Emmanuel Bekoe | @obeimages

Location: Madina, Ghana
Title: Beyond Limits

“‘Beyond Limits’ is a captivating photo series showcasing disabled athletes engaged in the spirited game of wheelchair basketball. Each image captures the intensity, determination and speed as they skillfully manoeuvre their wheelchairs across the court. Through dynamic shots capturing the fluid motion of the game, the series highlights the athleticism and resilience of these individuals, transcending physical limitations to excel in their sport. The series celebrates the triumph of the human spirit and challenges stereotypes surrounding disability in sports. Through vibrant compositions and powerful narratives, ‘Beyond Limits’ inspires viewers to redefine perceptions of ability and embrace the limitless potential within every individual. The intentional use of a slow shutter process to capture images allows for the vivid depiction of motion.” 

Hamza Rochdi | @hamzarochdi

Location: Casablanca, Morocco
Title: Whispers of Tradition: Capturing the Essence of Medina’s Market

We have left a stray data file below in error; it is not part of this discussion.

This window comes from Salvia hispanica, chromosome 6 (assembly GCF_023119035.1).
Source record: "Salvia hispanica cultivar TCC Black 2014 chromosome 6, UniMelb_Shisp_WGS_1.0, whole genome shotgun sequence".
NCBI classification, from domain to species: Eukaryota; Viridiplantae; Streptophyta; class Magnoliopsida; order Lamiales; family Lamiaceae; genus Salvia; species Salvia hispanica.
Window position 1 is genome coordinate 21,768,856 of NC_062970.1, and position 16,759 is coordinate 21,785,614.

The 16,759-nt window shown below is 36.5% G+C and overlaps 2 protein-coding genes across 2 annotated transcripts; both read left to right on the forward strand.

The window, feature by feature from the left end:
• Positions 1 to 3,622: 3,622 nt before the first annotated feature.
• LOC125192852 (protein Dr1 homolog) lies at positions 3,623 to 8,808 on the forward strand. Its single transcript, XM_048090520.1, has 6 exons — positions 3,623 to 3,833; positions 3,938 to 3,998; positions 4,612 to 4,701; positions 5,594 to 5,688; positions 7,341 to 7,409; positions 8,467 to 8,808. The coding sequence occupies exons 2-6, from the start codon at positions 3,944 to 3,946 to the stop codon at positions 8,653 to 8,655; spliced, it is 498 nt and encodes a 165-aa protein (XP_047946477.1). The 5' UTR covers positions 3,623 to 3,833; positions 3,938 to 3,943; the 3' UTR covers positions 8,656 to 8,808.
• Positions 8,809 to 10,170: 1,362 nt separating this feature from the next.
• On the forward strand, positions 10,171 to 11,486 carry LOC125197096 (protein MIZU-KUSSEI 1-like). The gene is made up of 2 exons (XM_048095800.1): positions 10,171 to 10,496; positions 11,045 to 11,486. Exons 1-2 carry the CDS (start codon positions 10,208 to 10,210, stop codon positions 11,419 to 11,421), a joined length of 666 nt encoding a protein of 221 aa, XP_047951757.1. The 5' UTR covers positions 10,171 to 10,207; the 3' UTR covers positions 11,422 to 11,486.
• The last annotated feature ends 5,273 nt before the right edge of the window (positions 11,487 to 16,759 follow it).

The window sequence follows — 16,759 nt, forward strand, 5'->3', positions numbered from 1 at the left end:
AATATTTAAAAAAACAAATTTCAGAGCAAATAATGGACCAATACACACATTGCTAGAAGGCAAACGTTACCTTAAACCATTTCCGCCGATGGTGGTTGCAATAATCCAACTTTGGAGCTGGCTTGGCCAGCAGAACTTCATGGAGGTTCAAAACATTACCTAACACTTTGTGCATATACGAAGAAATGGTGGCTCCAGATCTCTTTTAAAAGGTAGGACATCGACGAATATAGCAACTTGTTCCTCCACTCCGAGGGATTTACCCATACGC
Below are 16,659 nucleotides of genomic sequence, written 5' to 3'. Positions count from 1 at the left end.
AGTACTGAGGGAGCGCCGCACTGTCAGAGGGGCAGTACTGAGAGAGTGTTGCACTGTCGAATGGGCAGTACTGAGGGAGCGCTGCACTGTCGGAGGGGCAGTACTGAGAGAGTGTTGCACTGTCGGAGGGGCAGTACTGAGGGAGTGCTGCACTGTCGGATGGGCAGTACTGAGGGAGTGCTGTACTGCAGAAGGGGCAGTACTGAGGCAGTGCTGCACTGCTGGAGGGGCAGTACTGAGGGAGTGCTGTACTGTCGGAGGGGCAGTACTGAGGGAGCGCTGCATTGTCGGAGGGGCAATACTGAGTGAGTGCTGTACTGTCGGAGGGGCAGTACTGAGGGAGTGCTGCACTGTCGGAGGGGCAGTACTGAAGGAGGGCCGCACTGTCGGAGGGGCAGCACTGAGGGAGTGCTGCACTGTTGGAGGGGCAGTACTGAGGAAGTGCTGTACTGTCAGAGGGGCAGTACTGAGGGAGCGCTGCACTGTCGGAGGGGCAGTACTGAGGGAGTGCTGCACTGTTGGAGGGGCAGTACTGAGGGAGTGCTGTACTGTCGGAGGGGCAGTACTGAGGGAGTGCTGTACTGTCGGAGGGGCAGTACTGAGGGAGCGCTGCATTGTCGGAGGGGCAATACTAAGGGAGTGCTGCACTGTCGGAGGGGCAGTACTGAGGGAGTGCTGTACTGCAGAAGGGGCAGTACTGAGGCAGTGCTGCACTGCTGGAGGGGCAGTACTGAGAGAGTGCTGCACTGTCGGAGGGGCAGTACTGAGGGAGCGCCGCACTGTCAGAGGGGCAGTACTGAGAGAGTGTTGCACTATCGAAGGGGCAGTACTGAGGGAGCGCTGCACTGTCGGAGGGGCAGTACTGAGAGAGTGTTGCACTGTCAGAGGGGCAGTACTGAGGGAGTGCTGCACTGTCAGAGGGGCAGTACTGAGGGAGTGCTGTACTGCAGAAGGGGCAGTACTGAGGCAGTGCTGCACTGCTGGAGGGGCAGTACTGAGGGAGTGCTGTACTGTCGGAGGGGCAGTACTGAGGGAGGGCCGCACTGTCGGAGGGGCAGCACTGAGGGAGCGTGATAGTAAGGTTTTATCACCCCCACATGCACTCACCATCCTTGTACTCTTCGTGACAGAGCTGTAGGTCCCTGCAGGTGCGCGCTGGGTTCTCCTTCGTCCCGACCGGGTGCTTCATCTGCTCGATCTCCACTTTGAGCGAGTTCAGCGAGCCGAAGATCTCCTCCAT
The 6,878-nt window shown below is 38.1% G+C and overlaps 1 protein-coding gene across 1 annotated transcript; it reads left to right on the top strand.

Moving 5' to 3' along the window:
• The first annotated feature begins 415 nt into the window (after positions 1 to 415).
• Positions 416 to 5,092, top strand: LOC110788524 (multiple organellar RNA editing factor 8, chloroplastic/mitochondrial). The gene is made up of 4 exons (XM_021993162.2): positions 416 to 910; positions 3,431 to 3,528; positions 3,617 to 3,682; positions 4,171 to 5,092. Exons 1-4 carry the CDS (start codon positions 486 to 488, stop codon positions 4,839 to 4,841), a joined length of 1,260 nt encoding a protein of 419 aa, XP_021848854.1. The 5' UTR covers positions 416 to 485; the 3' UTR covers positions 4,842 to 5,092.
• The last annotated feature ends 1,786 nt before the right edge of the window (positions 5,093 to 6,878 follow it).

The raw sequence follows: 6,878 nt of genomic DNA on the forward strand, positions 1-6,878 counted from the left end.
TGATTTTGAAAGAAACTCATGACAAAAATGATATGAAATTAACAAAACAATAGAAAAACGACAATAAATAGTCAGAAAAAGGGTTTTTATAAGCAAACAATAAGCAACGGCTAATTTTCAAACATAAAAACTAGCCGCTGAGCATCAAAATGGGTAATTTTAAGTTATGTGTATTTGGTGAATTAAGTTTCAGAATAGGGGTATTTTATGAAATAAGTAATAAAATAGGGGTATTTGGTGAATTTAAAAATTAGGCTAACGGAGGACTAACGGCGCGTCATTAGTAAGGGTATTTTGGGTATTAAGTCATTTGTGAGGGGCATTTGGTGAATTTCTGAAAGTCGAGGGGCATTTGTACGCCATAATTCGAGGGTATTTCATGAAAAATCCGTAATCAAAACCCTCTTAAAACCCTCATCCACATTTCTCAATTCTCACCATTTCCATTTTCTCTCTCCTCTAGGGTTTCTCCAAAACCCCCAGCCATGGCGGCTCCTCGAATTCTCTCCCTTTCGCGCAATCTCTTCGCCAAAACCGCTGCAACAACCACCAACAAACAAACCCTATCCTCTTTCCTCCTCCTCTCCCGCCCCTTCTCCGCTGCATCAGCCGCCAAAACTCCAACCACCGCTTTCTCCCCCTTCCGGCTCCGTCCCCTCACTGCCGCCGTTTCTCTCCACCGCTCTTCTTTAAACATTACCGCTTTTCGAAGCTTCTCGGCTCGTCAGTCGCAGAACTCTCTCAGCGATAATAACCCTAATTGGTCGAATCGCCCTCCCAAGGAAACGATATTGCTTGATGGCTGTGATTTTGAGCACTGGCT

In the heart of Casablanca lies the ancient Medina, a vibrant tapestry of history, culture and tradition. Yet, beneath its bustling exterior, the Medina grapples with an uncertain future. In recent years, waves of development have swept through its narrow streets, leaving behind a trail of demolished houses and displaced inhabitants. The once-thriving community, with its authentic charm and real citizens, now faces the looming threat of extinction. Amidst this backdrop of change, I wandered through the Medina’s market, capturing moments of life and heritage. As the call to prayer echoed through the labyrinthine alleys during Ramadan, I documented scenes of bustling activity: the vibrant colours of the greengrocer’s stalls, the heady aroma of spices wafting from traditional stores. These images serve as a poignant reminder of the Medina’s rich past and the pressing need to preserve its essence in the face of modernization.